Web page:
Animal models in type 2 diabetes research: an overview.

Department of Pharmacology & Toxicology, National Institute of Pharmaceutical Education & Research, Mohali, India.
The Indian Journal of Medical Research (Impact Factor: 2.06). 04/2007; 125(3):451-72.
Source: PubMed

ABSTRACT Type 2 diabetes is a complex and heterogeneous disorder presently affecting more than 100 million people worldwide and causing serious socio-economic problems. Appropriate experimental models are essential tools for understanding the pathogenesis, complications, and genetic or environmental influences that increase the risks of type 2 diabetes and testing of various therapeutic agents. The animal models of type 2 diabetes can be obtained either spontaneously or induced by chemicals or dietary or surgical manipulations and/or by combination thereof. In recent years, large number of new genetically modified animal models including transgenic, generalized knock-out and tissue-specific knockout mice have been engineered for the study of diabetes. This review gives an overview on the animal models of type 2 diabetes with reference to their origin/source, characteristic features, underlying causes/mechanism(s), advantages and disadvantages to the investigators in diabetes research. In addition, it especially describes the appropriate selection and usefulness of different animal models in preclinical testing of various new chemical entities (NCEs) for the treatment of type 2 diabetes.

1 Bookmark
  • Source
    [Show abstract] [Hide abstract]
    ABSTRACT: The prevalence of diabetes is on a steady increase worldwide and it is now identified as one of the main threats to human health in the 21(st) century. In Nigeria, the use of herbal medicine alone or alongside prescription drugs for its management is quite common. We hereby carry out a review of medicinal plants traditionally used for diabetes management in Nigeria. Based on the available evidence on the species' pharmacology and safety, we highlight ways in which their therapeutic potential can be properly harnessed for possible integration into the country's healthcare system.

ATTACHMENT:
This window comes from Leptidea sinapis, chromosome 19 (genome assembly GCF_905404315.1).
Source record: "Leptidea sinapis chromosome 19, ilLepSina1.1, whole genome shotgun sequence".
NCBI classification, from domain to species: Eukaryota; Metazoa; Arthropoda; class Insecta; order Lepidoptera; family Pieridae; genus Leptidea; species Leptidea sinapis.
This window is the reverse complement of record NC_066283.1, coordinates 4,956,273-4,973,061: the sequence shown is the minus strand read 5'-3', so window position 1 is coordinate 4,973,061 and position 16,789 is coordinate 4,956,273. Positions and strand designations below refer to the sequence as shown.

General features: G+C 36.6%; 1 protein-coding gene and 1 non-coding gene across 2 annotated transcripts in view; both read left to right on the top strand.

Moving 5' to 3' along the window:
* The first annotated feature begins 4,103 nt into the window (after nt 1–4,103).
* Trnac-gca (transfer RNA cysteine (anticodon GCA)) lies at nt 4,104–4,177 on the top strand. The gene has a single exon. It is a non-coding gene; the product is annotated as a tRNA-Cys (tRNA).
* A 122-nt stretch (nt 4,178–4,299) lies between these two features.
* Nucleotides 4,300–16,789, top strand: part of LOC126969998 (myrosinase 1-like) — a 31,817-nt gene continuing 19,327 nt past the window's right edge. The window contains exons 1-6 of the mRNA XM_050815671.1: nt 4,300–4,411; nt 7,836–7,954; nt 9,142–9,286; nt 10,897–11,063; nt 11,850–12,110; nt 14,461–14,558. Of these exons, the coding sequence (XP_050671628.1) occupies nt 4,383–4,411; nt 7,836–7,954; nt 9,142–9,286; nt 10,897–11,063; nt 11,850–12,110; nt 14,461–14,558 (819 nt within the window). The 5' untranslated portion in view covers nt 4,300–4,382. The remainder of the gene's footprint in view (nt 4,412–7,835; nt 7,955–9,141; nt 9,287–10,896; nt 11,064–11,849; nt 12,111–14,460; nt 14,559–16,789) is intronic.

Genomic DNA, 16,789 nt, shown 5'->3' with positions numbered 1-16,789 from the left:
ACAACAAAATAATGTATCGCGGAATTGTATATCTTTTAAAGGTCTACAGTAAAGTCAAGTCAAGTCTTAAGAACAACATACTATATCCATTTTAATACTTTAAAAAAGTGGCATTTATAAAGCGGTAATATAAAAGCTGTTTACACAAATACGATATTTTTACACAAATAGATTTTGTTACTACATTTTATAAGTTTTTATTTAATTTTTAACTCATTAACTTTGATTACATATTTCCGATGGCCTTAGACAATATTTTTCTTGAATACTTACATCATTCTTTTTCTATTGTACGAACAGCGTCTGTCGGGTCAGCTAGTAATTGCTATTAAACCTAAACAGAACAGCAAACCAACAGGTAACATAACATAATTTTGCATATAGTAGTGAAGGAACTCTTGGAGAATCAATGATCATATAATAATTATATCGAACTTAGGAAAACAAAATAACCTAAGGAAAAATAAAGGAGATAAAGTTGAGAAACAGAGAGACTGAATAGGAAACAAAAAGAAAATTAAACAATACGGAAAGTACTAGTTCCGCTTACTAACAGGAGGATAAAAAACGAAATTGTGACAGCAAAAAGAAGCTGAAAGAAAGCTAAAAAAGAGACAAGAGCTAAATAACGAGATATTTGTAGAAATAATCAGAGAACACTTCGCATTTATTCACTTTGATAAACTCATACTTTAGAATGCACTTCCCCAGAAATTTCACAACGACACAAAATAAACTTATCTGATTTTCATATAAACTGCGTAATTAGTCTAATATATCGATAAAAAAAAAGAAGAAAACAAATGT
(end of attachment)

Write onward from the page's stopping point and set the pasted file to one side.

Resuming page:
Journal of ethnopharmacology. 06/2014;
  • Source
    [Show abstract] [Hide abstract]
    ABSTRACT: Objective: To collect and document information on anti-diabetic plants traditionally used in the treating of diabetes in Urmia at Northwest Iran because ethnomedicines are considered as valuable sources to find new potential drugs. Methods: We used the method of direct observation and interview (35 traditional healers) along with gathering herbarium specimens mentioned plants in site. Results: There were 30 medicinal plants from 17 families for the treatment of diabetes. The family with most plants was Lamiaceae (20%). Leaves (20%) are often used and its form is decoction (70%). It was also found that Citrullus colocynthis has the most frequency of use among traditional healers. Conclusions: Furthermore, base on current findings many of the mentioned plants have potential active ingredients to influence diabetes.
    Asian Pacific Journal of Tropical Medicine 10/2014; 7:348-354. · 0.50 Impact Factor
  • Source
    [Show abstract] [Hide abstract]
    ABSTRACT: Diabetes mellitus is a documented risk factor for melioidosis, a tropical infection caused by Burkholderia pseudomallei. The increased susceptibility of diabetic individuals to infections with other pathogens has been associated with immune dysregulation. However, the impact of diabetes on the functional responses of dendritic cells (DC) and macrophages during B. pseudomallei infection has not been investigated. This study compared the responses of macrophages and DC towards B. pseudomallei using bone marrow-derived DC (BMDC) and peritoneal elicited macrophages (PEM) isolated from streptozotocin-induced diabetic C57BL/6 mice exhibiting hyperglycaemia for 9 days (acute) or 70 days (chronic) and age-matched nondiabetic C57BL/6 mice. Following coincubation of BMDC and PEM with a highly virulent B. pseudomallei isolate, maturation, bacterial internalization plus intracellular survival and cytokine gene expression profiles were assessed. No significant differences in functional responses of BMDC or PEM isolated from acute diabetic and nondiabetic mice were observed. However, significant differences in BMDC and PEM function were observed when chronic diabetic and nondiabetic mice were compared. This study demonstrates that diabetic mice with extended periods of uncontrolled hyperglycaemia have impaired DC and macrophage function towards B. pseudomallei, which may contribute to the high susceptibility observed in clinical practice.
    FEMS Immunology & Medical Microbiology 03/2011; 61(2):218-27. · 2.68 Impact Factor

Full-text (2 Sources)

Available from
May 15, 2014